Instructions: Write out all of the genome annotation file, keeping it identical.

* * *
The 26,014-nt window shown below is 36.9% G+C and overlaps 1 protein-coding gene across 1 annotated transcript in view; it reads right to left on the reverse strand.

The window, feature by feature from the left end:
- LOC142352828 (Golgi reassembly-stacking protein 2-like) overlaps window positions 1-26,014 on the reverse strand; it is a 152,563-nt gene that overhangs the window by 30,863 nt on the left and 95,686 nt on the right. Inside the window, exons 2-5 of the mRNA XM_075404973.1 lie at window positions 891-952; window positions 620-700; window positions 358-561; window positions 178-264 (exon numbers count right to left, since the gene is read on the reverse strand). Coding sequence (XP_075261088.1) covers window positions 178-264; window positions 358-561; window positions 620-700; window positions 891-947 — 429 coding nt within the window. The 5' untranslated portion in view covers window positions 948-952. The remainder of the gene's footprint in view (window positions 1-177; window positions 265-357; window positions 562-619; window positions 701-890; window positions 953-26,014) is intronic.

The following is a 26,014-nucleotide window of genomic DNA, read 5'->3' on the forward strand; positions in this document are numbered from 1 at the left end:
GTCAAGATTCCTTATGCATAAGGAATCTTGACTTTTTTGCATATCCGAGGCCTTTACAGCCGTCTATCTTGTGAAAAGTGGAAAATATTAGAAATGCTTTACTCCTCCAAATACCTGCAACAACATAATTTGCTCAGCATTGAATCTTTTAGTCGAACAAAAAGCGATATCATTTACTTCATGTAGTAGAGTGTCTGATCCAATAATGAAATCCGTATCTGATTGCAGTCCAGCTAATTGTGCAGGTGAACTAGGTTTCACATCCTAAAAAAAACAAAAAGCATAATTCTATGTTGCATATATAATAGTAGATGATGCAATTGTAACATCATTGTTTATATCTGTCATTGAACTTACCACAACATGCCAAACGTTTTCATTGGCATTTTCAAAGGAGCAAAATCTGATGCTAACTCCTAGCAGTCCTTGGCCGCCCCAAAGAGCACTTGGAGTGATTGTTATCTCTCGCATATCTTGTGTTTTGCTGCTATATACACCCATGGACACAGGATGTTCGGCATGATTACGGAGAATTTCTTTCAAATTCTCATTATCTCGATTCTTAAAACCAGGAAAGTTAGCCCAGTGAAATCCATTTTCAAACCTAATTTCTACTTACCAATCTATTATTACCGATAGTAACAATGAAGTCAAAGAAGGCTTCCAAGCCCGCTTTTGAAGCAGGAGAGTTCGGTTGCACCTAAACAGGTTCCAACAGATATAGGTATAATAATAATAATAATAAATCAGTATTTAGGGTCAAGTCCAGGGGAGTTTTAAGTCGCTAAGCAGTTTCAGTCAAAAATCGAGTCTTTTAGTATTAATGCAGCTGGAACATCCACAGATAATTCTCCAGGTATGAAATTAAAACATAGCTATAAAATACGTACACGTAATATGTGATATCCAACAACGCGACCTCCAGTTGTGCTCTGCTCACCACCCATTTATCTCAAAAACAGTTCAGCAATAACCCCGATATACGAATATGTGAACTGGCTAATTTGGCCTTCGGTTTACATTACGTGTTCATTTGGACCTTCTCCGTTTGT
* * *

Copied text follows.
The 26,014-nt window shown below is 36.9% G+C and overlaps 1 protein-coding gene across 1 annotated transcript in view; it reads right to left on the reverse strand.

The window, feature by feature from the left end:
- LOC142352828 (Golgi reassembly-stacking protein 2-like) overlaps window positions 1-26,014 on the reverse strand; it is a 152,563-nt gene that overhangs the window by 30,863 nt on the left and 95,686 nt on the right. Inside the window, exons 2-5 of the mRNA XM_075404973.1 lie at window positions 891-952; window positions 620-700; window positions 358-561; window positions 178-264 (exon numbers count right to left, since the gene is read on the reverse strand). Coding sequence (XP_075261088.1) covers window positions 178-264; window positions 358-561; window positions 620-700; window positions 891-947 — 429 coding nt within the window. The 5' untranslated portion in view covers window positions 948-952. The remainder of the gene's footprint in view (window positions 1-177; window positions 265-357; window positions 562-619; window positions 701-890; window positions 953-26,014) is intronic.

The following is a 26,014-nucleotide window of genomic DNA, read 5'->3' on the forward strand; positions in this document are numbered from 1 at the left end:
GTCAAGATTCCTTATGCATAAGGAATCTTGACTTTTTTGCATATCCGAGGCCTTTACAGCCGTCTATCTTGTGAAAAGTGGAAAATATTAGAAATGCTTTACTCCTCCAAATACCTGCAACAACATAATTTGCTCAGCATTGAATCTTTTAGTCGAACAAAAAGCGATATCATTTACTTCATGTAGTAGAGTGTCTGATCCAATAATGAAATCCGTATCTGATTGCAGTCCAGCTAATTGTGCAGGTGAACTAGGTTTCACATCCTAAAAAAAACAAAAAGCATAATTCTATGTTGCATATATAATAGTAGATGATGCAATTGTAACATCATTGTTTATATCTGTCATTGAACTTACCACAACATGCCAAACGTTTTCATTGGCATTTTCAAAGGAGCAAAATCTGATGCTAACTCCTAGCAGTCCTTGGCCGCCCCAAAGAGCACTTGGAGTGATTGTTATCTCTCGCATATCTTGTGTTTTGCTGCTATATACACCCATGGACACAGGATGTTCGGCATGATTACGGAGAATTTCTTTCAAATTCTCATTATCTCGATTCTTAAAACCAGGAAAGTTAGCCCAGTGAAATCCATTTTCAAACCTAATTTCTACTTACCAATCTATTATTACCGATAGTAACAATGAAGTCAAAGAAGGCTTCCAAGCCCGCTTTTGAAGCAGGAGAGTTCGGTTGCACCTAAACAGGTTCCAACAGATATAGGTATAATAATAATAATAATAAATCAGTATTTAGGGTCAAGTCCAGGGGAGTTTTAAGTCGCTAAGCAGTTTCAGTCAAAAATCGAGTCTTTTAGTATTAATGCAGCTGGAACATCCACAGATAATTCTCCAGGTATGAAATTAAAACATAGCTATAAAATACGTACACGTAATATGTGATATCCAACAACGCGACCTCCAGTTGTGCTCTGCTCACCACCCATTTATCTCAAAAACAGTTCAGCAATAACCCCGATATACGAATATGTGAACTGGCTAATTTGGCCTTCGGTTTACATTACGTGTTCATTTGGACCTTCTCCGTTTGT